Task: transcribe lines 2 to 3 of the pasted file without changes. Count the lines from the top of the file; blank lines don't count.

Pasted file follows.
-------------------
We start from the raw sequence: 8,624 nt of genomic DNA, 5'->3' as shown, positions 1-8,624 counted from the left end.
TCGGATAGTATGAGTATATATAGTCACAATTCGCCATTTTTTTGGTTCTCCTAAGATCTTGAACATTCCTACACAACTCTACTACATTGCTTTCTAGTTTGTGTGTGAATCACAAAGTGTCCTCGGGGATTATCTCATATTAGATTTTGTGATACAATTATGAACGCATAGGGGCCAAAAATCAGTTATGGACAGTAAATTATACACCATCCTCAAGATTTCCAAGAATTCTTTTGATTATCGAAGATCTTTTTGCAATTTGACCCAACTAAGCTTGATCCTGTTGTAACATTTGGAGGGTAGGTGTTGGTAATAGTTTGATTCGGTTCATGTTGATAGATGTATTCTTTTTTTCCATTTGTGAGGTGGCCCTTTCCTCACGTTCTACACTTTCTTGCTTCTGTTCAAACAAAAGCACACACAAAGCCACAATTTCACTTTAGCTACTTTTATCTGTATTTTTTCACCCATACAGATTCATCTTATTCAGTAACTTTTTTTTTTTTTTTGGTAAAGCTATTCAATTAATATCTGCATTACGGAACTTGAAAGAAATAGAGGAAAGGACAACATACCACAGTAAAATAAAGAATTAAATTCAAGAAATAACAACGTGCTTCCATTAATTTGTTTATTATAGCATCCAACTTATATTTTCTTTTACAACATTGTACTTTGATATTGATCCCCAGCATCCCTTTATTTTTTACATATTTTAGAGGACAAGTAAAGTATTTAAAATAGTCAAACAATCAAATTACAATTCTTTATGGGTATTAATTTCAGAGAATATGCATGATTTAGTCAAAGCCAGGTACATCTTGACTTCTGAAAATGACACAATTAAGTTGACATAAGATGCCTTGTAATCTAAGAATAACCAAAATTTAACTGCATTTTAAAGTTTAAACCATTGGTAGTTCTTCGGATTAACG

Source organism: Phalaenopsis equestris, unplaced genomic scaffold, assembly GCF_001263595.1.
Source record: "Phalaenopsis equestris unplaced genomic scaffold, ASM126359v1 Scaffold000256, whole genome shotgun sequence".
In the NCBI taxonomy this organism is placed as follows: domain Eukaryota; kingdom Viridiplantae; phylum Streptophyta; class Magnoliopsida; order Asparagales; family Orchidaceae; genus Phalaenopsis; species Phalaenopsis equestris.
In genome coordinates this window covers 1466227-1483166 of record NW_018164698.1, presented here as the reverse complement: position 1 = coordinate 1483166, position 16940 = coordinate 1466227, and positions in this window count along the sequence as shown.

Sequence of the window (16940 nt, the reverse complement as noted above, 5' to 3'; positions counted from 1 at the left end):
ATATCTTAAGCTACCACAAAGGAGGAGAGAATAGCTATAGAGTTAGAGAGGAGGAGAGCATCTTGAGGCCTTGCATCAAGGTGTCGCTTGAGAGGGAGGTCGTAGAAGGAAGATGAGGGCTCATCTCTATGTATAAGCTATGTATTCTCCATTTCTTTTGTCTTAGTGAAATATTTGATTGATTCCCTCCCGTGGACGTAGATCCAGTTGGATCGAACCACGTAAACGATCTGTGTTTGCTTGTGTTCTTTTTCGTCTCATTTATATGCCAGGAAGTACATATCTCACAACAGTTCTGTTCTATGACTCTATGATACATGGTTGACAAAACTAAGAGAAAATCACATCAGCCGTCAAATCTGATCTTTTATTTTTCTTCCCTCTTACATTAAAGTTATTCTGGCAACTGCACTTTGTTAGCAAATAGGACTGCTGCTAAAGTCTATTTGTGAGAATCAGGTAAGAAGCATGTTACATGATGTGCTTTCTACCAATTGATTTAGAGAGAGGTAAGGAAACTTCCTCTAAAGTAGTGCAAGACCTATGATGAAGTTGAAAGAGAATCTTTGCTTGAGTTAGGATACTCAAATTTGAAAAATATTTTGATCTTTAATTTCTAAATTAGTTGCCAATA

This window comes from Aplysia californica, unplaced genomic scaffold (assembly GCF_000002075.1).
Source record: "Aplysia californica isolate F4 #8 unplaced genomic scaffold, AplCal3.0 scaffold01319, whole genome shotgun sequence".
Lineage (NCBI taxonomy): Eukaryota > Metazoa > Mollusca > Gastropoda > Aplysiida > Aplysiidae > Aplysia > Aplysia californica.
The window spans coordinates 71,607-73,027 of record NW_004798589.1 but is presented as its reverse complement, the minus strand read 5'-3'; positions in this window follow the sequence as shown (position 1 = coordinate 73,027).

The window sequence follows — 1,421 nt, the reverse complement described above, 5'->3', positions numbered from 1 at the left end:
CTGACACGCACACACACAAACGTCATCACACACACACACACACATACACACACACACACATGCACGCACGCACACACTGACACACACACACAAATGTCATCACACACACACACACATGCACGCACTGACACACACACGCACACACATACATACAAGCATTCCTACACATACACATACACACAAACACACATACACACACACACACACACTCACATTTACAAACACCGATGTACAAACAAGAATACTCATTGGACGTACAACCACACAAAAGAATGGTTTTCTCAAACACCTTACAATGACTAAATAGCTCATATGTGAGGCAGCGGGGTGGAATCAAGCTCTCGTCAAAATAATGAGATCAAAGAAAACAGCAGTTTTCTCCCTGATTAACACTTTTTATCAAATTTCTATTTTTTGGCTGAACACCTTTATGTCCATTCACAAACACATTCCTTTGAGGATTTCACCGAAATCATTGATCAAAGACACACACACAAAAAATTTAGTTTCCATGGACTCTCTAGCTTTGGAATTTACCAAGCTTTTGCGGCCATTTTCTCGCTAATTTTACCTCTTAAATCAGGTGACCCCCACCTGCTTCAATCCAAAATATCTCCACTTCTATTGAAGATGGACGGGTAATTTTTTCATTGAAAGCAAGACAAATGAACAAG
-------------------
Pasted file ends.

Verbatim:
TCGGATAGTATGAGTATATATAGTCACAATTCGCCATTTTTTTGGTTCTCCTAAGATCTTGAACATTCCTACACAACTCTACTACATTGCTTTCTAGTTTGTGTGTGAATCACAAAGTGTCCTCGGGGATTATCTCATATTAGATTTTGTGATACAATTATGAACGCATAGGGGCCAAAAATCAGTTATGGACAGTAAATTATACACCATCCTCAAGATTTCCAAGAATTCTTTTGATTATCGAAGATCTTTTTGCAATTTGACCCAACTAAGCTTGATCCTGTTGTAACATTTGGAGGGTAGGTGTTGGTAATAGTTTGATTCGGTTCATGTTGATAGATGTATTCTTTTTTTCCATTTGTGAGGTGGCCCTTTCCTCACGTTCTACACTTTCTTGCTTCTGTTCAAACAAAAGCACACACAAAGCCACAATTTCACTTTAGCTACTTTTATCTGTATTTTTTCACCCATACAGATTCATCTTATTCAGTAACTTTTTTTTTTTTTTTGGTAAAGCTATTCAATTAATATCTGCATTACGGAACTTGAAAGAAATAGAGGAAAGGACAACATACCACAGTAAAATAAAGAATTAAATTCAAGAAATAACAACGTGCTTCCATTAATTTGTTTATTATAGCATCCAACTTATATTTTCTTTTACAACATTGTACTTTGATATTGATCCCCAGCATCCCTTTATTTTTTACATATTTTAGAGGACAAGTAAAGTATTTAAAATAGTCAAACAATCAAATTACAATTCTTTATGGGTATTAATTTCAGAGAATATGCATGATTTAGTCAAAGCCAGGTACATCTTGACTTCTGAAAATGACACAATTAAGTTGACATAAGATGCCTTGTAATCTAAGAATAACCAAAATTTAACTGCATTTTAAAGTTTAAACCATTGGTAGTTCTTCGGATTAACG

Source organism: Phalaenopsis equestris, unplaced genomic scaffold, assembly GCF_001263595.1.